System of a Down
System of a Down returns with a new album Mezmerize, or maybe that should read “part of a new album” since this is the first disc in a two-disc set that will be completed when the Hypnotize disc comes out this fall.
The sound of Mezmerize is slightly different from previous albums. It is still immediately recognizable as SOAD, but guitarist/songwriter Daron Malakian takes a more prominent role with the vocals, including lead on a few tracks. The disc packs quite a wallop into 36 minutes with its thought-provoking lyrics and its angry, relentless assault on the injustices of the world.
Mezmerize opens with the slow, acoustic “Soldier Side – Intro” a play on the suffix “cide.” Then the album descends into the sonic madness that is their first single “B.Y.O.B.” This anti-war song is chaotic and schizophrenic, constantly changing tempos and styles, going from speed metal to funky, dance floor groove to a punk rock mosh pit. Daron shrieks at the beginning “Why do they always send the poor?” and this question is repeated maniacally throughout so the war isn’t forgotten when “Everybody’s going to the party”.
Other strong songs include “This Cocaine Makes Me Feel Like I’m On This Song”, which captures the rush and agitation brought on by the drug, and “Radio/Video”, which brings to the forefront the Armenian roots of the band. It begins hard, fast and loud like most of their others, but after the first chorus, Middle Eastern rhythms play under the second chorus. The first and second choruses along with their musical styles are repeated; then the bridge increases the tempo of the Middle Eastern rhythms. It would be perfect for whirling dervishes.
The quality of the music even makes up for the times when I don’t comprehend the story behind the lyrics. In my defense, a lot of the songs’ lyrics are long, repeated choruses with no verses that could provide extra information. If you don’t know what the song is about, it might be tough to decipher the story unless you read an interview where Daron and Serj explain themselves.
For example, “Violent Pornography” rails against “the kinda of shit you get on your TV”, but the only example of the “shit” is “choking chicks and sodomy”, which is more prevalent on the Internet. The remedy they offer is “Turn off your TV”, but if television is the problem, there other ills they could point to as well.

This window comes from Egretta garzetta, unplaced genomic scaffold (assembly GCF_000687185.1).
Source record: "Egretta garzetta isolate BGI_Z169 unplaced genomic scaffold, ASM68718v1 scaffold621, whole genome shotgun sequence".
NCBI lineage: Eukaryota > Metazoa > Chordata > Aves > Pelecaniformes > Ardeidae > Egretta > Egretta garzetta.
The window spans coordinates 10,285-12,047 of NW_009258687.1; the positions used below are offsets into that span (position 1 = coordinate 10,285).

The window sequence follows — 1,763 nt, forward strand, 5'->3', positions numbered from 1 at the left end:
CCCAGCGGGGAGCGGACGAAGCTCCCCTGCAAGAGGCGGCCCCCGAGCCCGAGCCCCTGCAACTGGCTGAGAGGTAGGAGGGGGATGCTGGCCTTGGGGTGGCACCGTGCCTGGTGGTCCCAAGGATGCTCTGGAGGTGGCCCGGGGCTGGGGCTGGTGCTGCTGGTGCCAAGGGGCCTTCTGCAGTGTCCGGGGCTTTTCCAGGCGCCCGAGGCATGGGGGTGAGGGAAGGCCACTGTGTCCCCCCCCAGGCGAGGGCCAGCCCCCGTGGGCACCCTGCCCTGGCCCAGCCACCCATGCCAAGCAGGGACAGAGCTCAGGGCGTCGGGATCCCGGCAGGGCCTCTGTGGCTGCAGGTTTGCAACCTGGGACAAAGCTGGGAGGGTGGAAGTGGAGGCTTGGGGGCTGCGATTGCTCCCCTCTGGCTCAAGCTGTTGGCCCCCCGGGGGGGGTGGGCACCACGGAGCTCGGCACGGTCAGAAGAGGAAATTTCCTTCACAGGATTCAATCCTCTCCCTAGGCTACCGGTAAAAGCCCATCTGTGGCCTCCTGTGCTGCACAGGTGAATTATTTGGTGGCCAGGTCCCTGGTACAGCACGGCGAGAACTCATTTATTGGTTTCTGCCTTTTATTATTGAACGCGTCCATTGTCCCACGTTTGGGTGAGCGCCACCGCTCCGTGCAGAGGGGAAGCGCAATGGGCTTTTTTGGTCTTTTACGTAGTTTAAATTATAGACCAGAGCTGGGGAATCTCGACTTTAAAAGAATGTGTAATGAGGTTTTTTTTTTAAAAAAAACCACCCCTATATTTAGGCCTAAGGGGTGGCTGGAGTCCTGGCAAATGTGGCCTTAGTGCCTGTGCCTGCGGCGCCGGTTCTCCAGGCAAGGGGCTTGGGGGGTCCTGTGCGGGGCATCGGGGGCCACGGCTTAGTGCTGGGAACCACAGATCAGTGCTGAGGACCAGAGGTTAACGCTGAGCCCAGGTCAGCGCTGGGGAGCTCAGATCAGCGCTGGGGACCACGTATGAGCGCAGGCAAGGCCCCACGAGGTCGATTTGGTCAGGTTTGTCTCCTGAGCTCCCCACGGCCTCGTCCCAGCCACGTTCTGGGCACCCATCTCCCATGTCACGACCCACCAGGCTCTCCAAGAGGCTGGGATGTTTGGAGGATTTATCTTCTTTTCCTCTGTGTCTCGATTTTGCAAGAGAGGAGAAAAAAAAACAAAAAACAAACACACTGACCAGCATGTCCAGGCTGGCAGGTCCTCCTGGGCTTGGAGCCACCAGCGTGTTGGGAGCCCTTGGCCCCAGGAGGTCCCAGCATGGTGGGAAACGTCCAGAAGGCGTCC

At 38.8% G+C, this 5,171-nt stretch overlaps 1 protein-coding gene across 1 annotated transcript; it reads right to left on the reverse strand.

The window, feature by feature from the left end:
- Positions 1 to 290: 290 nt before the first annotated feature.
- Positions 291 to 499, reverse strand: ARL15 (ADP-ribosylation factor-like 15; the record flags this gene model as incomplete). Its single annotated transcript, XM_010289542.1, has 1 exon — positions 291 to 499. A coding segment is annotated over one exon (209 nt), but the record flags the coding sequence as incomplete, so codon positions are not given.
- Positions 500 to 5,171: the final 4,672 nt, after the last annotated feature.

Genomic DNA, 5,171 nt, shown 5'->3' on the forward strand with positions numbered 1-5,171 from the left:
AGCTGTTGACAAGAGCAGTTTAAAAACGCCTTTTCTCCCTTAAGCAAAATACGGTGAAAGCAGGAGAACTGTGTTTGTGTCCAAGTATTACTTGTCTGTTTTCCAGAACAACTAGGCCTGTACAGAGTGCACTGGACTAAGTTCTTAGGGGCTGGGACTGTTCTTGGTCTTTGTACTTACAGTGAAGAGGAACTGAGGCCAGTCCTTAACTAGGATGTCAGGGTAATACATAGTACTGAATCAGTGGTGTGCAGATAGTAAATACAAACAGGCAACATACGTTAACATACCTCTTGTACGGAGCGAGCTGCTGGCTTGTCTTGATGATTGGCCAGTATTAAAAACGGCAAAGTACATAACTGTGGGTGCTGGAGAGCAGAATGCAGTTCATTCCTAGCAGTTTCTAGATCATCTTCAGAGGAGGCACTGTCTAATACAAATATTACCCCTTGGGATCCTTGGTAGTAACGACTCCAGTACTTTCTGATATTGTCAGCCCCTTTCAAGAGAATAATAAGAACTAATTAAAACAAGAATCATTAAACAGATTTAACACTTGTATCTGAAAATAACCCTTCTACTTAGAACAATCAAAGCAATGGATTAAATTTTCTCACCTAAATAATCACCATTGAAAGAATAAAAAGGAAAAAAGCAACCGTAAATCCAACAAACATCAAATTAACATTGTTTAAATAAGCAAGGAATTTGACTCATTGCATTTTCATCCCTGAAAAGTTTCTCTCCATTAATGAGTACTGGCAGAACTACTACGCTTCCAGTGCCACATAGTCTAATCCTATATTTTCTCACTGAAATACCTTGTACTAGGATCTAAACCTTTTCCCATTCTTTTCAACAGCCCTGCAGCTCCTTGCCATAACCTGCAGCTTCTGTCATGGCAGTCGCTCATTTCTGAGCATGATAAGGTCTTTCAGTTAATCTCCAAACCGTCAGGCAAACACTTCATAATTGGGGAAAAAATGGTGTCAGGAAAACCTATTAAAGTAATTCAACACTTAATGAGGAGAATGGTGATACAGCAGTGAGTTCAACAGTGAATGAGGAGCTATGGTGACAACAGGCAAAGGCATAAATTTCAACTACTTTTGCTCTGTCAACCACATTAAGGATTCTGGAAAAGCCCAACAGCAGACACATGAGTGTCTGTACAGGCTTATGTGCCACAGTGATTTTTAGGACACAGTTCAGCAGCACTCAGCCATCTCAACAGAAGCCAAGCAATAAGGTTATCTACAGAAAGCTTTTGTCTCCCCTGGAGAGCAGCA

I don’t need my hand held when it comes to lyrics, but some clues to point me in the right direction are always helpful. It’s not a knock against the band because there’s plenty of rock ‘n’ roll with indecipherable lyrics that I have sung along to because of how good the music was. I only bring up the point because some of their songs have very intriguing lyrics, like the well-written line, “Eloquence belongs to the conqueror” from “Sad Statue,” which make me want to understand a song’s story.
The only major misfire is “Old School Hollywood.” It opens with keyboards, a vocoder and Daron singing about playing in a celebrity baseball game at Dodger Stadium. All I could think about, other than it’s too bad Dr. Demento radio show isn’t around anymore, is who the hell cares? This album is filled with serious political tracks that provide food for thought, making this mocking look at a show business event that Daron took part in completely incongruous. Some old guys didn’t know who he was. Boo freakin’ hoo! You’re a rock star. I don’t know how I’m supposed to connect with this. Besides, the song is not even controversial. Daron calls out Tony Danza who “cuts in line” in front of him by calling him “washed-up.” Ooooh, that’ll show ‘em.
The album closes with an acoustic ballad “Lost in Hollywood,” a song that covers some very familiar subject matter about how tough Hollywood is because a lot of people who come out to realize their dreams get used up and spit out. The music has a nice melody and shows a potential musical direction for the band even though the lyrics are clichéd.
Even though the album ends weakly after starting so strong, Mezmerize has me curious to hear what Hypnotize has to offer this fall, but it better be over 44 minutes or fans might wonder why the need two albums. They might get turned off and see it as being similar to the marketing scam of that split the horrendous Kill Bill into Volumes 1 and 2.